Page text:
Report | Environment America Research & Policy Center

10 Ways to Help Your City Go Solar

Last month's Shining Cities report detailed how cities are good for solar and solar is good for cities. We've seen some impressive strides across the nation to momentously expand our solar capabilities. But we're not where we need to be yet. To obtain a clean energy future your cities and towns need to do even more. Here's how to push them in the right direction! 

Take the 1st step by signing a letter to your decision makers here! 

Report | Environment New Jersey Research & Policy Center

More Wind, Less Warming

American wind power already produced enough energy in 2013 to power 15 million homes. Continued, rapid development of wind energy would allow the renewable resource to supply 30 percent of the nation’s electricity by 2030, providing more than enough carbon reductions to meet the U.S. Environmental Protection Agency’s proposed Clean Power Plan.

Report | Environment New Jersey Research & Policy Center

Star Power: The Growing Role of Solar Energy in New Jersey

Our new report shows that tapping just a fraction of our state’s solar potential will yield tremendous benefits for our lives, our environment and our children’s future. The report also demonstrates that the rapid growth of solar makes goals what once seemed ambitious readily achievable.

Report | Environment New Jersey Research & Policy Center

The Dirtiest Power Plants: How America’s Dirtiest Power Plants Drive Global Warming Pollution

America’s power plants are among the leading global sources of the dangerous carbon pollution that is fueling global warming. Devastating droughts such as the one in California, massive wildfires, increased threats to coastal areas due to sea level rise, and an increase in extreme rainfall are among the impacts that science tells us will become more frequent and severe unless the United States and the world take action now to reduce carbon pollution.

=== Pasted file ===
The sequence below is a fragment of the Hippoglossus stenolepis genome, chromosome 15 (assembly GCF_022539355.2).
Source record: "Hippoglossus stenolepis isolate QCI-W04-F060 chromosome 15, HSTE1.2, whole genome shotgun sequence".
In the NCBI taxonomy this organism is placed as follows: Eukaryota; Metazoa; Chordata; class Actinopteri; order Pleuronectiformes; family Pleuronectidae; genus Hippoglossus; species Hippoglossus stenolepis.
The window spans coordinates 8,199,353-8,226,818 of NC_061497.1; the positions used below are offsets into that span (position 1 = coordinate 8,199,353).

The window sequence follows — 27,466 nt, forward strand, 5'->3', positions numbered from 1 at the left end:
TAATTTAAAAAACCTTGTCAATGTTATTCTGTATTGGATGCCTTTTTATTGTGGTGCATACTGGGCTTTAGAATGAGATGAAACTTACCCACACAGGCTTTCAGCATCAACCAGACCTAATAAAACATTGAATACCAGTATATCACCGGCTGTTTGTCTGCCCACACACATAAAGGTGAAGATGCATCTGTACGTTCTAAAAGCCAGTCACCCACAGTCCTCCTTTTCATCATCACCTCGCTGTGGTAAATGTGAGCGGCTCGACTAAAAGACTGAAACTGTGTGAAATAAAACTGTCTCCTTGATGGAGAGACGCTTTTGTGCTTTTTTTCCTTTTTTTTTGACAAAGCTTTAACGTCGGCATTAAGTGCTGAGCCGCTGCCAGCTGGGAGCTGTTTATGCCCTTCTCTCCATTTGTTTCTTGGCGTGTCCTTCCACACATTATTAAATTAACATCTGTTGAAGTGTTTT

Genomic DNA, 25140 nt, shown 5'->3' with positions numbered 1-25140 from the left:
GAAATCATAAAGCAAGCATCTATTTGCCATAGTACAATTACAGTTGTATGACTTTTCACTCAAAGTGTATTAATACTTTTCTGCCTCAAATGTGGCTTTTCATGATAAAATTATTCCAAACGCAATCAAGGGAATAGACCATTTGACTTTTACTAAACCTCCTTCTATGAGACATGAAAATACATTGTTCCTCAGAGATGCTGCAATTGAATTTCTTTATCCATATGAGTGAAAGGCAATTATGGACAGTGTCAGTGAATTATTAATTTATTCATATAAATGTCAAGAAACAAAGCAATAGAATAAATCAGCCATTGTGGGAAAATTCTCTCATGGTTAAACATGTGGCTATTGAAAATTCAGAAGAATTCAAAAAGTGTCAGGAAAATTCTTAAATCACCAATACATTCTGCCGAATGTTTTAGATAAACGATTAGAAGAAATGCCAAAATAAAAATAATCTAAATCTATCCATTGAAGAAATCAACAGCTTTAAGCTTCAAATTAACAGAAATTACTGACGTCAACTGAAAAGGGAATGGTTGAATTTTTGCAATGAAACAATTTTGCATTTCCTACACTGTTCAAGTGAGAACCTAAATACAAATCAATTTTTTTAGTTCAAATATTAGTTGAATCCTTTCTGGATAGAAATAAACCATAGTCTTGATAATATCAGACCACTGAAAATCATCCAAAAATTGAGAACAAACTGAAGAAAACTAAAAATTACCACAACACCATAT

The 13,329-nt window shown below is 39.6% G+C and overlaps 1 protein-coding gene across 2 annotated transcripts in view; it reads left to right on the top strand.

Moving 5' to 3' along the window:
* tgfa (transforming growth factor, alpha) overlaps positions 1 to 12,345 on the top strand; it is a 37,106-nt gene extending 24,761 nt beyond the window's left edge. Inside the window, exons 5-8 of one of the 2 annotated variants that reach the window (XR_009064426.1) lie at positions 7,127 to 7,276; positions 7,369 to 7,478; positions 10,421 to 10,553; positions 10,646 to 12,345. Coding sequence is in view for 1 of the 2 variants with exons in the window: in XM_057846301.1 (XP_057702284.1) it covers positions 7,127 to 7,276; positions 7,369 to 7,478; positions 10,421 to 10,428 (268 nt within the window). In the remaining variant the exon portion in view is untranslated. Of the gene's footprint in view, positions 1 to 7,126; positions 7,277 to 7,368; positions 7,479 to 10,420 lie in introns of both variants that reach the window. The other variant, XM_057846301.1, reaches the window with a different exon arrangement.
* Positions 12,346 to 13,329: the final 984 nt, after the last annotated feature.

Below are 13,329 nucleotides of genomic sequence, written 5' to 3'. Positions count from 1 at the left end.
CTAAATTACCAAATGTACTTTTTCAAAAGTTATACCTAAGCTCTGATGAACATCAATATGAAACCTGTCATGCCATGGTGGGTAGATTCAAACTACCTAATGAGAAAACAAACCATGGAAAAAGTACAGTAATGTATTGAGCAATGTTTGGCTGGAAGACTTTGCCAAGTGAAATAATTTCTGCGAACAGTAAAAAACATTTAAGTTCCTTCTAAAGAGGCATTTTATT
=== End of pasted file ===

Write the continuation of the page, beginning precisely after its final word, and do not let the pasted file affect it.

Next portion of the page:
Report | Environment New Jersey Research & Policy Center

Driving Cleaner

America’s - and New Jersey's - dependence on gasoline as a transportation fuel worsens global warming and threatens public health. Increasing the use of electric vehicles – especially those powered by clean, renewable sources of electricity – can protect the climate and help get us all off oil. More than 220,000 electric vehicles are already on the road in the United States, producing far less global warming pollution per mile than their internal combustion-engine counterparts. By 2025, widespread use of electric vehicles, coupled with a cleaner electricity grid, could reduce global warming pollution by 18.2 million metric tons of carbon dioxide equivalent per year, compared to conventional vehicles.

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